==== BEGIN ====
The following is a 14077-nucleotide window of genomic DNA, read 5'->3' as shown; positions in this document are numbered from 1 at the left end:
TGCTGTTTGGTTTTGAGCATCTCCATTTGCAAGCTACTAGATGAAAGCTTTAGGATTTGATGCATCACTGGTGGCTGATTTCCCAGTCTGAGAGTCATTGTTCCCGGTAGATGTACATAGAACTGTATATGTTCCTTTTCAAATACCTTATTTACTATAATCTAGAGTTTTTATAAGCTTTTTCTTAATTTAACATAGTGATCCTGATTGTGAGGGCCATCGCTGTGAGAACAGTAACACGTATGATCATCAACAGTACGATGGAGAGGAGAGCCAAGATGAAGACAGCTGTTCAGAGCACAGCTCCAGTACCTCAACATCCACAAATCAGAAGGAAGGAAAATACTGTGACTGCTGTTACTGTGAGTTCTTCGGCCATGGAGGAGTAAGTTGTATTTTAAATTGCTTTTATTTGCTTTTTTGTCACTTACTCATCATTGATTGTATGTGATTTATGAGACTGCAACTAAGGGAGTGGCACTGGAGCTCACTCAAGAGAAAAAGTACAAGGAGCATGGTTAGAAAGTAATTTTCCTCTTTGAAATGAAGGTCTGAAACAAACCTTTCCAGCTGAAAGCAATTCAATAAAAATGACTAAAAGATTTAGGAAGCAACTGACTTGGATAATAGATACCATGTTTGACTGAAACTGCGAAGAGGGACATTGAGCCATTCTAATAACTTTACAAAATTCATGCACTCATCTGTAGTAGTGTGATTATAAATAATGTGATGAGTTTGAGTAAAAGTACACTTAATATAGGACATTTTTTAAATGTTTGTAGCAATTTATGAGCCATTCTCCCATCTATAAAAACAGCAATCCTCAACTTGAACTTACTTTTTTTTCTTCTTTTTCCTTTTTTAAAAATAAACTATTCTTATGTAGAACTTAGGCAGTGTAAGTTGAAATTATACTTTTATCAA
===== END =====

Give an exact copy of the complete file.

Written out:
The following is a 14077-nucleotide window of genomic DNA, read 5'->3' as shown; positions in this document are numbered from 1 at the left end:
TGCTGTTTGGTTTTGAGCATCTCCATTTGCAAGCTACTAGATGAAAGCTTTAGGATTTGATGCATCACTGGTGGCTGATTTCCCAGTCTGAGAGTCATTGTTCCCGGTAGATGTACATAGAACTGTATATGTTCCTTTTCAAATACCTTATTTACTATAATCTAGAGTTTTTATAAGCTTTTTCTTAATTTAACATAGTGATCCTGATTGTGAGGGCCATCGCTGTGAGAACAGTAACACGTATGATCATCAACAGTACGATGGAGAGGAGAGCCAAGATGAAGACAGCTGTTCAGAGCACAGCTCCAGTACCTCAACATCCACAAATCAGAAGGAAGGAAAATACTGTGACTGCTGTTACTGTGAGTTCTTCGGCCATGGAGGAGTAAGTTGTATTTTAAATTGCTTTTATTTGCTTTTTTGTCACTTACTCATCATTGATTGTATGTGATTTATGAGACTGCAACTAAGGGAGTGGCACTGGAGCTCACTCAAGAGAAAAAGTACAAGGAGCATGGTTAGAAAGTAATTTTCCTCTTTGAAATGAAGGTCTGAAACAAACCTTTCCAGCTGAAAGCAATTCAATAAAAATGACTAAAAGATTTAGGAAGCAACTGACTTGGATAATAGATACCATGTTTGACTGAAACTGCGAAGAGGGACATTGAGCCATTCTAATAACTTTACAAAATTCATGCACTCATCTGTAGTAGTGTGATTATAAATAATGTGATGAGTTTGAGTAAAAGTACACTTAATATAGGACATTTTTTAAATGTTTGTAGCAATTTATGAGCCATTCTCCCATCTATAAAAACAGCAATCCTCAACTTGAACTTACTTTTTTTTCTTCTTTTTCCTTTTTTAAAAATAAACTATTCTTATGTAGAACTTAGGCAGTGTAAGTTGAAATTATACTTTTATCAA